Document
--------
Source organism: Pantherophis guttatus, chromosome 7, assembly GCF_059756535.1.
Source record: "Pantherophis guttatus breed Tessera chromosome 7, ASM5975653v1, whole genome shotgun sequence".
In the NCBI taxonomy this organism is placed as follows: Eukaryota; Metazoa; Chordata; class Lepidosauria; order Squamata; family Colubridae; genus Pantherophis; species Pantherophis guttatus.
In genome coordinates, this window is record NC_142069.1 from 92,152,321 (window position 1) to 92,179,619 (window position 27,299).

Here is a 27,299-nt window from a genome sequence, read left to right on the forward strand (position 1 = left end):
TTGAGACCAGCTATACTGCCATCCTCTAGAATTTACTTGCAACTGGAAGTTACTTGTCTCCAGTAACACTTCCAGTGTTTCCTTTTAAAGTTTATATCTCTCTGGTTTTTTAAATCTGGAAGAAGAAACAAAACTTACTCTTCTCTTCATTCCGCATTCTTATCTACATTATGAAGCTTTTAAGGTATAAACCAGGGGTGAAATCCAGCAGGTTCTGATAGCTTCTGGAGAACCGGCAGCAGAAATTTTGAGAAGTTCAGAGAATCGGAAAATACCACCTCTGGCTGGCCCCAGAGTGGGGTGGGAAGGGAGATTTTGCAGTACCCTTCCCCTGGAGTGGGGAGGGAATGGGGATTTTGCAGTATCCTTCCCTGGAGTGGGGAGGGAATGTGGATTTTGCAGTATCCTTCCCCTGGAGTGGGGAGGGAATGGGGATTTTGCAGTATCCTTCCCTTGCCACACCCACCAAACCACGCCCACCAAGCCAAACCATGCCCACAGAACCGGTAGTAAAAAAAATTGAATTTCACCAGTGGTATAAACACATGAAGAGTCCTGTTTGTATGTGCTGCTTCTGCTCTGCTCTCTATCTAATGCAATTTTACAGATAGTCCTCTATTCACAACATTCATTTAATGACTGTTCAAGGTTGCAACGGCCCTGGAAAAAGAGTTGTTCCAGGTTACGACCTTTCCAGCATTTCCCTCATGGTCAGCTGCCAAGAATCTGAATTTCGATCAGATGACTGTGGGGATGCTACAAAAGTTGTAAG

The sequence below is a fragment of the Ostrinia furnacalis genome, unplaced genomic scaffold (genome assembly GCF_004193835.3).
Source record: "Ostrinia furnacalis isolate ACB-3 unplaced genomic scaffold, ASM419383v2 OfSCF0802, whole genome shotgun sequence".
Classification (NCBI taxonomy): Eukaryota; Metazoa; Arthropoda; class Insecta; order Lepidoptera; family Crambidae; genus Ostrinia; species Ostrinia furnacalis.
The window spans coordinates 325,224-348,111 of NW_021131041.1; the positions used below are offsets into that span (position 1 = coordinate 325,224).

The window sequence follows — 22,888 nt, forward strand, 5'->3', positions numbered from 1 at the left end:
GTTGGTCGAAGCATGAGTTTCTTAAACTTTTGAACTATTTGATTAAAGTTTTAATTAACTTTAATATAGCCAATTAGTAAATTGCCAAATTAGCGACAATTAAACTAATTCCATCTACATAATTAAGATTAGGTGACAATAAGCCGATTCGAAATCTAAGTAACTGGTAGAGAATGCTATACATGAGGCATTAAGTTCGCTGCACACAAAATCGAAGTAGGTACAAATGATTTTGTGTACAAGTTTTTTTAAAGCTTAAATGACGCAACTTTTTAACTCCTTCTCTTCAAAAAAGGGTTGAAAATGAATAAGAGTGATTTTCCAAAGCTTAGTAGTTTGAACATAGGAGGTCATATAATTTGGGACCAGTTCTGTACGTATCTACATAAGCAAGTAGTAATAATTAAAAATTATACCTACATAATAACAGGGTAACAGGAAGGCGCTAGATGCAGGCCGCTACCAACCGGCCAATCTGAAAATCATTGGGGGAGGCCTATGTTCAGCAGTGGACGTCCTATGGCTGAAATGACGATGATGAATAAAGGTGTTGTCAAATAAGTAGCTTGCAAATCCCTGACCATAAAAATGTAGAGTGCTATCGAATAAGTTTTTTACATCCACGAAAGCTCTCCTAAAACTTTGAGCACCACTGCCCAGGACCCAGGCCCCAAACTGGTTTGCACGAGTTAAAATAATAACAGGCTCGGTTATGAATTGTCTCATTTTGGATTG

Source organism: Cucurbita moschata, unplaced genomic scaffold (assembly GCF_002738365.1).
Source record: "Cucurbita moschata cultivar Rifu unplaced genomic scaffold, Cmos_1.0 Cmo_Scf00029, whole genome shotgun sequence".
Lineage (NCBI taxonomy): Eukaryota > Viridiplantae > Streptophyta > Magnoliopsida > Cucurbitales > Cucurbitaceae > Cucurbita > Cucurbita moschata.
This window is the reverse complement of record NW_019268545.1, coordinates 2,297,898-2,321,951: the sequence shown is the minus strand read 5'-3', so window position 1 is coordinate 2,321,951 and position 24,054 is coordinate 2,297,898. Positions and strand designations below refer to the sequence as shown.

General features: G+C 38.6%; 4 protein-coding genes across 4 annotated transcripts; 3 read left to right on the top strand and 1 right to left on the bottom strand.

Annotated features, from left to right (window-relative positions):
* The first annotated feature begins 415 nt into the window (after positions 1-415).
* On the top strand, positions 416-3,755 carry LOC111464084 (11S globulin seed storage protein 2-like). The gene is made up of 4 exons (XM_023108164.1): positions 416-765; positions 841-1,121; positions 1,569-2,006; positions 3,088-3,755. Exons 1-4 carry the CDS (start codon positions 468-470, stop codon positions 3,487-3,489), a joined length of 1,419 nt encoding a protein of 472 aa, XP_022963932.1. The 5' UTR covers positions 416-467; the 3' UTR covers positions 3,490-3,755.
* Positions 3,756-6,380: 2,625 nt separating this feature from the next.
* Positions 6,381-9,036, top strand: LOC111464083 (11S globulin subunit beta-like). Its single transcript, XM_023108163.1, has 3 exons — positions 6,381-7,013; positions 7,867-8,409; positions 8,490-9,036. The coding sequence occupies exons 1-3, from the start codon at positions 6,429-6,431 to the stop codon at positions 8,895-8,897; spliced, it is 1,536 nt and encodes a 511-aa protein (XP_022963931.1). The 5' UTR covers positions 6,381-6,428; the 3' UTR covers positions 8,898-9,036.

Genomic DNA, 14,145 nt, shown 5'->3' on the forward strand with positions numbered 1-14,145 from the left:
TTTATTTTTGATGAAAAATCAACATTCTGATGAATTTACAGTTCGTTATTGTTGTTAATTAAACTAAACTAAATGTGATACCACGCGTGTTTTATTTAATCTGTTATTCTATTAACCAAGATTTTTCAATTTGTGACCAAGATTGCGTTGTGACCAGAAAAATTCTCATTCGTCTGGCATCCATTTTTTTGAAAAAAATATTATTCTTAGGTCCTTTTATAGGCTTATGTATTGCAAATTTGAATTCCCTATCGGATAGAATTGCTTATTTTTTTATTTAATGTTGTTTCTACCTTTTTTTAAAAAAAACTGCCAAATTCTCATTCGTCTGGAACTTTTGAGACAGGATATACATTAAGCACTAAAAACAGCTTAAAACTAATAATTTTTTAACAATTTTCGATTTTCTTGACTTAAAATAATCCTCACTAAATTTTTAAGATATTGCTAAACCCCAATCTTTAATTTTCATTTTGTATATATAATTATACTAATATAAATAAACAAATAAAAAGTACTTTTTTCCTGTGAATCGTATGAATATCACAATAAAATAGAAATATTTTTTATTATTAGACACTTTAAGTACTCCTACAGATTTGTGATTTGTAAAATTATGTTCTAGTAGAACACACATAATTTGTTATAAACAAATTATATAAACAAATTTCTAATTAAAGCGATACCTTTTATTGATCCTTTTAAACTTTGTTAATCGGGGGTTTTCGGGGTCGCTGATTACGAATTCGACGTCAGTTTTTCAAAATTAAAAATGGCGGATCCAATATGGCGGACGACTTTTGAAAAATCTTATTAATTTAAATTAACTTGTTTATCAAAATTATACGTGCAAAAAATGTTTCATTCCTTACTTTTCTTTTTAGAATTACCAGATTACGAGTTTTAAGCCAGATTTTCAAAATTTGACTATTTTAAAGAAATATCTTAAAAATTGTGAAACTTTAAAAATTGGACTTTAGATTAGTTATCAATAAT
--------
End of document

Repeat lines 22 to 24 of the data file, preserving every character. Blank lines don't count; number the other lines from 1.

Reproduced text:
* Positions 6,381-9,036, top strand: LOC111464083 (11S globulin subunit beta-like). Its single transcript, XM_023108163.1, has 3 exons — positions 6,381-7,013; positions 7,867-8,409; positions 8,490-9,036. The coding sequence occupies exons 1-3, from the start codon at positions 6,429-6,431 to the stop codon at positions 8,895-8,897; spliced, it is 1,536 nt and encodes a 511-aa protein (XP_022963931.1). The 5' UTR covers positions 6,381-6,428; the 3' UTR covers positions 8,898-9,036.

Genomic DNA, 14,145 nt, shown 5'->3' on the forward strand with positions numbered 1-14,145 from the left:
TTTATTTTTGATGAAAAATCAACATTCTGATGAATTTACAGTTCGTTATTGTTGTTAATTAAACTAAACTAAATGTGATACCACGCGTGTTTTATTTAATCTGTTATTCTATTAACCAAGATTTTTCAATTTGTGACCAAGATTGCGTTGTGACCAGAAAAATTCTCATTCGTCTGGCATCCATTTTTTTGAAAAAAATATTATTCTTAGGTCCTTTTATAGGCTTATGTATTGCAAATTTGAATTCCCTATCGGATAGAATTGCTTATTTTTTTATTTAATGTTGTTTCTACCTTTTTTTAAAAAAAACTGCCAAATTCTCATTCGTCTGGAACTTTTGAGACAGGATATACATTAAGCACTAAAAACAGCTTAAAACTAATAATTTTTTAACAATTTTCGATTTTCTTGACTTAAAATAATCCTCACTAAATTTTTAAGATATTGCTAAACCCCAATCTTTAATTTTCATTTTGTATATATAATTATACTAATATAAATAAACAAATAAAAAGTACTTTTTTCCTGTGAATCGTATGAATATCACAATAAAATAGAAATATTTTTTATTATTAGACACTTTAAGTACTCCTACAGATTTGTGATTTGTAAAATTATGTTCTAGTAGAACACACATAATTTGTTATAAACAAATTATATAAACAAATTTCTAATTAAAGCGATACCTTTTATTGATCCTTTTAAACTTTGTTAATCGGGGGTTTTCGGGGTCGCTGATTACGAATTCGACGTCAGTTTTTCAAAATTAAAAATGGCGGATCCAATATGGCGGACGACTTTTGAAAAATCTTATTAATTTAAATTAACTTGTTTATCAAAATTATACGTGCAAAAAATGTTTCATTCCTTACTTTTCTTTTTAGAATTACCAGATTACGAGTTTTAAGCCAGATTTTCAAAATTTGACTATTTTAAAGAAATATCTTAAAAATTGTGAAACTTTAAAAATTGGACTTTAGATTAGTTATCAATAAT